Chapter 2, Lesson 1: Financial Vehicles (Yes, hedge fund managers drive Porsches, but that’s not what we’re talking about)

This is the first lesson that pertains to how you can make money from the financial system, so I’m going to save the cute, little introductory paragraph and get right into it because I’m excited.

Financial vehicles are the basis of the whole financial market. They are the assets and liabilities traded between two entities. Without them, there would be nothing to trade and no market. And that’s right, you read correctly, liabilities. Since the Venetians, and possibly even earlier, people have been trading debt, especially government debt. Now, there are a multitude of financial vehicles. Some are quite evident, like real estate, gold, and company ownership, while others are obscure and fairly new, such as the weather. Below I’ll make a list of the most important, and a few of the obscure, just for fun.


Commodities are physical resources. Some of the most traded commodities are:

  • Metals & Minerals (e.g. gold, aluminum, silver, copper, platinum)
  • Agricultural products (e.g. coffee, soybean, wheat, rice, corn, oranges)
  • Fuel (e.g. crude oil, natural gas, biofuels)
  • Animal products (e.g. cattle, beef, eggs, pork bellies)
  • Food products (e.g. sugar, butter, orange juice)
  • Plastics

Now, I’m sure you’re wondering what people do with these commodities when they buy them, and how they acquire them, and where they put them, etc. In fact, most don’t. Commodities trading is facilitated primarily by contracts, which vary in price themselves as the price of the underlying commodity changes. This way, in order to trade gold, one doesn’t need a bunker with 12 inch thick steel doors and round-the-clock security; or, orange speculators don’t have to worry about the fruit going bad and not being able to sell it. Instead, they simply trade contracts with the commodity, whose price they are speculating, as the underlying asset. Therefore, technically, commodity traders are actually just contract traders with commodities as the underlying assets, and the prices of these contracts are based on the price of the underlying commodity which the contract is for. We’ll discuss these contracts in the next lesson.


As described in the previous chapter, companies issue shares of ownership in the company in order to finance their operations and for other matters. Because companies have value, so do their shares. This allows people to trade ownership of companies.


Every country has an economy, and many countries have their own currency which reflects the performance of their economy, as well as the supply and demand of the currency. Some countries, such as Eurozone members, share a currency. This occurs for many reasons, from having closely related economies to joining forces to have a stronger currency with greater purchasing power. Other countries, such as China, keep the purchasing power of their currency lower. In China’s case, this is done in order to maintain the low costs of its exports, which have made China the industrial and economic powerhouse it is today, in such a short amount of time.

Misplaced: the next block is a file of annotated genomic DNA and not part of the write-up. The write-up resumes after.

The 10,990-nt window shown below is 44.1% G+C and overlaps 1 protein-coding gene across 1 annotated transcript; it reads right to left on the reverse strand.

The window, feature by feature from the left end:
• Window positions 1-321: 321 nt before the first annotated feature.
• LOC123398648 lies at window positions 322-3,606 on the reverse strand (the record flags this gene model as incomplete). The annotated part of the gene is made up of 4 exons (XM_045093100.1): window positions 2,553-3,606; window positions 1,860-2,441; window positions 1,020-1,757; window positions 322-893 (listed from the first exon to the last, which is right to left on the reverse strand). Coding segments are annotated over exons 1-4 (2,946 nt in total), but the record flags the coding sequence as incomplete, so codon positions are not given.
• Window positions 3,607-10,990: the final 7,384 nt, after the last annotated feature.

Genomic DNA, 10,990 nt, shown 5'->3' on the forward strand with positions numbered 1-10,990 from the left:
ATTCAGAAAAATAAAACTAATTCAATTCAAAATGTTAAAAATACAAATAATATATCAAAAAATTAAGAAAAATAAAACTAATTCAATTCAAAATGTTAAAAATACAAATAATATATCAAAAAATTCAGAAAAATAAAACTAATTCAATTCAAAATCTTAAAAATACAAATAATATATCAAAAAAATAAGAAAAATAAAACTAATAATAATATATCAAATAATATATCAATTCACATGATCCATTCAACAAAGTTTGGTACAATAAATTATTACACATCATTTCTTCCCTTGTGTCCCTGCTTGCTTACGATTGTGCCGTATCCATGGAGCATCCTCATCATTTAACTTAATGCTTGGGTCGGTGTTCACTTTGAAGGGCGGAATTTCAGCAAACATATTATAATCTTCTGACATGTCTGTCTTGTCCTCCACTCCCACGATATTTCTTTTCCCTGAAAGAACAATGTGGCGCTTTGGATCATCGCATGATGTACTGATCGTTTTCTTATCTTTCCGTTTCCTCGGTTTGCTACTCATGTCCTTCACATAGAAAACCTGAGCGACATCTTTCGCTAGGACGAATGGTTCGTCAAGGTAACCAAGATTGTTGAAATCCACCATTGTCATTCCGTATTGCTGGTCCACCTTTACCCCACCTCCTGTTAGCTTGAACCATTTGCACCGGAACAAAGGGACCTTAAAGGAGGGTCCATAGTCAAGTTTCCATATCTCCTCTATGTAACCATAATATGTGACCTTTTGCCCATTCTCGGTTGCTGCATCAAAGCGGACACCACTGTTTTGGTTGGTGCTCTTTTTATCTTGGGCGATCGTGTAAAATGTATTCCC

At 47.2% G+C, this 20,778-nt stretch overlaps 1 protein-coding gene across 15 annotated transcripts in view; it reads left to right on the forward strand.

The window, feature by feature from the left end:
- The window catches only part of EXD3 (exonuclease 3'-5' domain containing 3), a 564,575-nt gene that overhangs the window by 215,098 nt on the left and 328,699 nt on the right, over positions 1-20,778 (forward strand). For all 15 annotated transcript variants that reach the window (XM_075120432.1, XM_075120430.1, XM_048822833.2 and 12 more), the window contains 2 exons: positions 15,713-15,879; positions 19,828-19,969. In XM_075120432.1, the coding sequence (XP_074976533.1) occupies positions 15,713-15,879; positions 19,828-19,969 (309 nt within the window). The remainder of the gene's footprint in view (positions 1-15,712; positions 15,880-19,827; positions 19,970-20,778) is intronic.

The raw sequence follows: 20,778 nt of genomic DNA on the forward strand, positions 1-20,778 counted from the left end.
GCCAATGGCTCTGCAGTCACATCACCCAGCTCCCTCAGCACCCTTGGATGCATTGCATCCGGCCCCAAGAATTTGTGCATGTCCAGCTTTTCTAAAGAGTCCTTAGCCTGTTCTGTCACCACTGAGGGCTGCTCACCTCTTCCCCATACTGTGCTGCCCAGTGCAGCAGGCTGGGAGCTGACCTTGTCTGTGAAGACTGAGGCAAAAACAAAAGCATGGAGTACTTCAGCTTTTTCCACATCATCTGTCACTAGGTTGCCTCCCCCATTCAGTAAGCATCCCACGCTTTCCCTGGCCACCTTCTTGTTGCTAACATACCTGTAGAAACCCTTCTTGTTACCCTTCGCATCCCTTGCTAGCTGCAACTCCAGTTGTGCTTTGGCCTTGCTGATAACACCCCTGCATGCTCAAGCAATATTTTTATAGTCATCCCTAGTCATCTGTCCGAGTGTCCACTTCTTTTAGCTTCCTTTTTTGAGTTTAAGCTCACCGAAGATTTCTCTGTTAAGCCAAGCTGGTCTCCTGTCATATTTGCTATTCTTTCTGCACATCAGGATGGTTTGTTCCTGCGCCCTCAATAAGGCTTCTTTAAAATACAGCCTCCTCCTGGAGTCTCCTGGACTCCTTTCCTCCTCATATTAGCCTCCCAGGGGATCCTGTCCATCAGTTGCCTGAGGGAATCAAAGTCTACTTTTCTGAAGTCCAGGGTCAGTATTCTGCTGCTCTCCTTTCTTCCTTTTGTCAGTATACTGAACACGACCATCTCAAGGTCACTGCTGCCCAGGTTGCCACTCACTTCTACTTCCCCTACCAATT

Organizations, such as companies and governments, who do not wish to give up ownership in turn for cash, can take on debt to finance their operations. Almost all organizations use debt to make things they can’t afford happen in the present, and pay for it later. This allows them to increase their value much faster. These organizations issue debt contracts, wherein investors give them cash in turn for a contract promising repayment and interest. This interest is paid for by inflation and the revenue generated by operations the loan financed. Alternatively, organizations can borrow money from lending agencies such as banks, and then issue bonds or notes (debt certificates as described above) in order to repay the loan. It is to note that many lending institutions are heavily leveraged (meaning they have debt) themselves, and this makes the entire financial system much more complicated and has made many people unsure of its stability. This was one of the reasons for the Great Recession, which you can find a brief explanation of in Chapter 1, Lesson 1.

Real estate

Real estate has long been touted as a stable investment, mainly because you can see it and the real estate market can be analyzed fairly easily. Though it is a physical asset, it is not classified as a commodity because all real estate assets are not of the same quality and are much harder to trade. They are thus seen, in physical asset form, as an individual investment and part of personal finance.


Thanks to the same types of contracts used to trade commodities, traders with a high risk-tolerance and probably a gambling problem can bet on the weather. While there is sufficient data to make accurate predictions, the weather itself has no value. Therefore, while it is a financial vehicle because there are contracts that can be traded with it as the underlying asset, it has no physical value and in the event of a major recession, the market for these products would become highly illiquid and the contracts would become worthless. Don’t invest in them, and only trade them as a last resort.

Now you know the most important vehicles which drive the financial markets. Next, you can learn about the instruments that facilitate their trading.

Next up: Financial Instruments (No, hedge fund managers don’t all play the cello) – Part 1: Debt Obligations


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